WASHINGTON — Two years ago, the Dubai Airshow was abuzz with the news that the United States was preparing to open talks with the United Arab Emirates about the F-35 Joint Strike Fighter, signaling that U.S. officials perhaps believed the time was right for an Arabian Gulf nation to get its hands on one of the most highly anticipated and sensitive pieces of American technology.

But as this year’s Dubai Airshow kicks off, that buzz has quieted, and the status of those bilateral engagements are unclear. Experts believe that an F-35 sale is likely years away, and some say the aftermath of Turkey’s removal from the program may have made the United States too gun shy to export the jet to nations with military ties to Russia.

“The Persian Gulf countries have been on [F-35 manufacturer] Lockheed Martin’s radar screen for years, but at the moment, I don’t think that any sale proposals are imminent,” said Loren Thompson, a Lexington Institute defense analyst with strong ties to industry. “The UAE would be the most likely candidate, but especially given what has happened with Turkey on the F-35 it just doesn’t seem likely that a deal would happen soon.”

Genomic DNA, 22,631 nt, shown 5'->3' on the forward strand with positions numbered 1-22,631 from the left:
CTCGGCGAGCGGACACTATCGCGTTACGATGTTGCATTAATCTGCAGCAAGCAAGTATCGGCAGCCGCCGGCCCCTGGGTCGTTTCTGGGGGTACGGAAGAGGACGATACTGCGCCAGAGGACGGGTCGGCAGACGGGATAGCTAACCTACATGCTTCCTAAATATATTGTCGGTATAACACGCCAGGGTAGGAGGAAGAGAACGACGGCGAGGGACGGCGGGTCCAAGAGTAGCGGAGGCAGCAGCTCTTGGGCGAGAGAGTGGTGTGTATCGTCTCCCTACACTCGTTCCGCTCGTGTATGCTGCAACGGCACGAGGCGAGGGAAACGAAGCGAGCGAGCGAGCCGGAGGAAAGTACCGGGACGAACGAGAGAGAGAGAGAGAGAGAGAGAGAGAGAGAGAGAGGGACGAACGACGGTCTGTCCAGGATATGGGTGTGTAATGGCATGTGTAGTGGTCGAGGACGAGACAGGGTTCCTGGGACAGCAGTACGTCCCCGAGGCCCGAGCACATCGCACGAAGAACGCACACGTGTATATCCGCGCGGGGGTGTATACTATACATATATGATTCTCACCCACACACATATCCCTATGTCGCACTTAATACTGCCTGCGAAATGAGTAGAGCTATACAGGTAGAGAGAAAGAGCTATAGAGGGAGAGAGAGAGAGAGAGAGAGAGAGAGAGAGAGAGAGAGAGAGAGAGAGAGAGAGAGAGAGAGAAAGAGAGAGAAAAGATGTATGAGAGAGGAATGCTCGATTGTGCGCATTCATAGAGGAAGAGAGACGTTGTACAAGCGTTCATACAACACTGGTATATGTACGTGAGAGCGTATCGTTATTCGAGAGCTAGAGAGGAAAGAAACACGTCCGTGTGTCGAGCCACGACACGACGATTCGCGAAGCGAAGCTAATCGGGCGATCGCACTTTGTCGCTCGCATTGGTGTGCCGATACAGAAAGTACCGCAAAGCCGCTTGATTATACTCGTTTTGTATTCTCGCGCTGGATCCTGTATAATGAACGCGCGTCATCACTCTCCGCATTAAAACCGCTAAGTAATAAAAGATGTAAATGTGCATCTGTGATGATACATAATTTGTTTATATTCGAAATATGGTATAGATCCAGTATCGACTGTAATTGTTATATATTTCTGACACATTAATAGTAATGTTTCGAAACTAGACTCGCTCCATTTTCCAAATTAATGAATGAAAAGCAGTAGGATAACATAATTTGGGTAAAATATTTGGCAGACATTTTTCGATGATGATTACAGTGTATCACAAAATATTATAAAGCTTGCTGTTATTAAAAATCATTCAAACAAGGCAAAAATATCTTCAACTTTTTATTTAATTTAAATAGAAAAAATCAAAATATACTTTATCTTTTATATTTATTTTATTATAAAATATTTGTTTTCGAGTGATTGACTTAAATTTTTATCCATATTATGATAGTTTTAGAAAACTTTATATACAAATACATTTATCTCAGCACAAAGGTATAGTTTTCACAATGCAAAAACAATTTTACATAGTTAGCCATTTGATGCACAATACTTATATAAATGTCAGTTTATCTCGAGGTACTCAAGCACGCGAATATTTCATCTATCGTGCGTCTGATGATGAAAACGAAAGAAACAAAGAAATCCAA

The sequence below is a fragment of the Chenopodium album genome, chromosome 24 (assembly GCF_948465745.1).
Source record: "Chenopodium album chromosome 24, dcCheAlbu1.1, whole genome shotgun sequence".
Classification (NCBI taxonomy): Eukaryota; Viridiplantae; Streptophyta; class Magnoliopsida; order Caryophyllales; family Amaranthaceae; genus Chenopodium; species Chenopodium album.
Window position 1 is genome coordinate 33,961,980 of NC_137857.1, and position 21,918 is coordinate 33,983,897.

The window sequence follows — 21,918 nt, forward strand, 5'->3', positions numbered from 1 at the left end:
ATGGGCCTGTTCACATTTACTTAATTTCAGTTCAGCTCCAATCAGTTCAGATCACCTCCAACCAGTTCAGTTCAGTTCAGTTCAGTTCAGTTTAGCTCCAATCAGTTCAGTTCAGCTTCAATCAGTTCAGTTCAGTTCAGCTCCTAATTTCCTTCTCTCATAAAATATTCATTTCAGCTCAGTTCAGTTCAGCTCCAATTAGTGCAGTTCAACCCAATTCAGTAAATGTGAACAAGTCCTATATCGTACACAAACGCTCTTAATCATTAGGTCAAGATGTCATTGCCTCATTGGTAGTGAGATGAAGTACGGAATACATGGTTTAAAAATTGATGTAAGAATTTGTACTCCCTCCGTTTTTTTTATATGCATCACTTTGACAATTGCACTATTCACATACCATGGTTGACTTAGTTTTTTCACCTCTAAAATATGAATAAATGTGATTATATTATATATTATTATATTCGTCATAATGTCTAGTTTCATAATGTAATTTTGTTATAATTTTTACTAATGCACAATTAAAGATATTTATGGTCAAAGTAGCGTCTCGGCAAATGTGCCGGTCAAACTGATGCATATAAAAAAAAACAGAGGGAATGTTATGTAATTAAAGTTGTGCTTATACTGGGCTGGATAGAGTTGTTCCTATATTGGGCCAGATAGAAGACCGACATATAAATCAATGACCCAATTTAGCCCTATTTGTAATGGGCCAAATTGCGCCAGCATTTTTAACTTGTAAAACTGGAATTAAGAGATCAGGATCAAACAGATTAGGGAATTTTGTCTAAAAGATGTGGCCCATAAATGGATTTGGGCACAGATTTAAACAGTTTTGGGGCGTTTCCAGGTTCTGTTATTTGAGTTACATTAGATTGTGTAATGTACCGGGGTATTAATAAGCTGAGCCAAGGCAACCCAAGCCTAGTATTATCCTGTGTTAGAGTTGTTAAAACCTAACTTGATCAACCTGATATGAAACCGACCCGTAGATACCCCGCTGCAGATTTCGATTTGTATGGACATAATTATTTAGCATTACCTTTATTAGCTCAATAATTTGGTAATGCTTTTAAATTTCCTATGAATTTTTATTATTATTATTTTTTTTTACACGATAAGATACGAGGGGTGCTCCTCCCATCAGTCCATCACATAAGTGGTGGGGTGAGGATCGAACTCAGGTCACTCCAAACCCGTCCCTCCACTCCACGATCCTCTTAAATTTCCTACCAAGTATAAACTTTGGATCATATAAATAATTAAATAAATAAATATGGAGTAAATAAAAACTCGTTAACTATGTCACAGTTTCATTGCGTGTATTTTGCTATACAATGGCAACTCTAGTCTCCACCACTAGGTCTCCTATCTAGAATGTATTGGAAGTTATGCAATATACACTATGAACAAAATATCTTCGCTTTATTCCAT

While U.S. Defense Department officials have said clear that Turkey will be unable to acquire the F-35 unless it abandons its plan to set up the Russian S-400 air defense system, it has been less clear on the implications for other nations wishing to purchase the F-35.

A spokesperson from the Pentagon’s F-35 Joint Program Office referred Defense News’ questions to the Air Force’s international affairs office. Kelli Seybolt, deputy undersecretary of the Air Force for international affairs, referred questions to the Office of the Secretary of Defense.